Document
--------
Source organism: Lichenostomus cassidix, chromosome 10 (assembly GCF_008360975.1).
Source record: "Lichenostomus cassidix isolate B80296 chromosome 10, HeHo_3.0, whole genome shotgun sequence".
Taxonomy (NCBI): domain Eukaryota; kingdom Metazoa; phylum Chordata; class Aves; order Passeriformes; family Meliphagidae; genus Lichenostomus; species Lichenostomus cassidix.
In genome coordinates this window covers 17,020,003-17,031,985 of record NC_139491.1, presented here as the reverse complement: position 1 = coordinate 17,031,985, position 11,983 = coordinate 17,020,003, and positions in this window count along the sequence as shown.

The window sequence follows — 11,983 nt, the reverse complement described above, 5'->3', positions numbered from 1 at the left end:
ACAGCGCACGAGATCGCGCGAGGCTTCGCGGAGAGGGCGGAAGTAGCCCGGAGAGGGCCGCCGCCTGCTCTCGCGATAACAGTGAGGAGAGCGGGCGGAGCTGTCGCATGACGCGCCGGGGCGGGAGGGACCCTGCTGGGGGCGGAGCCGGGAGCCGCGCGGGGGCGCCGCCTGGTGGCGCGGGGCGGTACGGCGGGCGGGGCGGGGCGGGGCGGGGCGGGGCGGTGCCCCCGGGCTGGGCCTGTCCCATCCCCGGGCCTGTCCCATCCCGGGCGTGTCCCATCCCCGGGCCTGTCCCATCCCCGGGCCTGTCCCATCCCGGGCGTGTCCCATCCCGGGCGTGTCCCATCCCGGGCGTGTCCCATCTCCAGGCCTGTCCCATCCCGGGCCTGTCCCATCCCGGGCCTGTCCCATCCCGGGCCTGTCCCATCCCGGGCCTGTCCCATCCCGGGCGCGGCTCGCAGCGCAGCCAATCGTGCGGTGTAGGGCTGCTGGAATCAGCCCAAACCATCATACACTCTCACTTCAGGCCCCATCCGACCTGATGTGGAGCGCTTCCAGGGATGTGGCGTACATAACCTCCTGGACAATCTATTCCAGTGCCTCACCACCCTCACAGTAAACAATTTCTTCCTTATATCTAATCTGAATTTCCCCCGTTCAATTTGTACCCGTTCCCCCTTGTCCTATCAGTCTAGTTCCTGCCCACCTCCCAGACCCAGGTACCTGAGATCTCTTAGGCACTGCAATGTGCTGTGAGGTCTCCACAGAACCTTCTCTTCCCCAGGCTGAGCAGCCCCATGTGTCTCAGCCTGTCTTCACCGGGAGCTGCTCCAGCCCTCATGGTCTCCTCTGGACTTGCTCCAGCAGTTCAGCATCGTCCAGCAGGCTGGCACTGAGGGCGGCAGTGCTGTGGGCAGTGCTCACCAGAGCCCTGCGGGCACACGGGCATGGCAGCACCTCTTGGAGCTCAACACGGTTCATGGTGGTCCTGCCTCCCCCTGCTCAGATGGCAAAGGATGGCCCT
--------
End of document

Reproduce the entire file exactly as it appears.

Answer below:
Source organism: Lichenostomus cassidix, chromosome 10 (assembly GCF_008360975.1).
Source record: "Lichenostomus cassidix isolate B80296 chromosome 10, HeHo_3.0, whole genome shotgun sequence".
Taxonomy (NCBI): domain Eukaryota; kingdom Metazoa; phylum Chordata; class Aves; order Passeriformes; family Meliphagidae; genus Lichenostomus; species Lichenostomus cassidix.
In genome coordinates this window covers 17,020,003-17,031,985 of record NC_139491.1, presented here as the reverse complement: position 1 = coordinate 17,031,985, position 11,983 = coordinate 17,020,003, and positions in this window count along the sequence as shown.

The window sequence follows — 11,983 nt, the reverse complement described above, 5'->3', positions numbered from 1 at the left end:
ACAGCGCACGAGATCGCGCGAGGCTTCGCGGAGAGGGCGGAAGTAGCCCGGAGAGGGCCGCCGCCTGCTCTCGCGATAACAGTGAGGAGAGCGGGCGGAGCTGTCGCATGACGCGCCGGGGCGGGAGGGACCCTGCTGGGGGCGGAGCCGGGAGCCGCGCGGGGGCGCCGCCTGGTGGCGCGGGGCGGTACGGCGGGCGGGGCGGGGCGGGGCGGGGCGGGGCGGTGCCCCCGGGCTGGGCCTGTCCCATCCCCGGGCCTGTCCCATCCCGGGCGTGTCCCATCCCCGGGCCTGTCCCATCCCCGGGCCTGTCCCATCCCGGGCGTGTCCCATCCCGGGCGTGTCCCATCCCGGGCGTGTCCCATCTCCAGGCCTGTCCCATCCCGGGCCTGTCCCATCCCGGGCCTGTCCCATCCCGGGCCTGTCCCATCCCGGGCCTGTCCCATCCCGGGCGCGGCTCGCAGCGCAGCCAATCGTGCGGTGTAGGGCTGCTGGAATCAGCCCAAACCATCATACACTCTCACTTCAGGCCCCATCCGACCTGATGTGGAGCGCTTCCAGGGATGTGGCGTACATAACCTCCTGGACAATCTATTCCAGTGCCTCACCACCCTCACAGTAAACAATTTCTTCCTTATATCTAATCTGAATTTCCCCCGTTCAATTTGTACCCGTTCCCCCTTGTCCTATCAGTCTAGTTCCTGCCCACCTCCCAGACCCAGGTACCTGAGATCTCTTAGGCACTGCAATGTGCTGTGAGGTCTCCACAGAACCTTCTCTTCCCCAGGCTGAGCAGCCCCATGTGTCTCAGCCTGTCTTCACCGGGAGCTGCTCCAGCCCTCATGGTCTCCTCTGGACTTGCTCCAGCAGTTCAGCATCGTCCAGCAGGCTGGCACTGAGGGCGGCAGTGCTGTGGGCAGTGCTCACCAGAGCCCTGCGGGCACACGGGCATGGCAGCACCTCTTGGAGCTCAACACGGTTCATGGTGGTCCTGCCTCCCCCTGCTCAGATGGCAAAGGATGGCCCT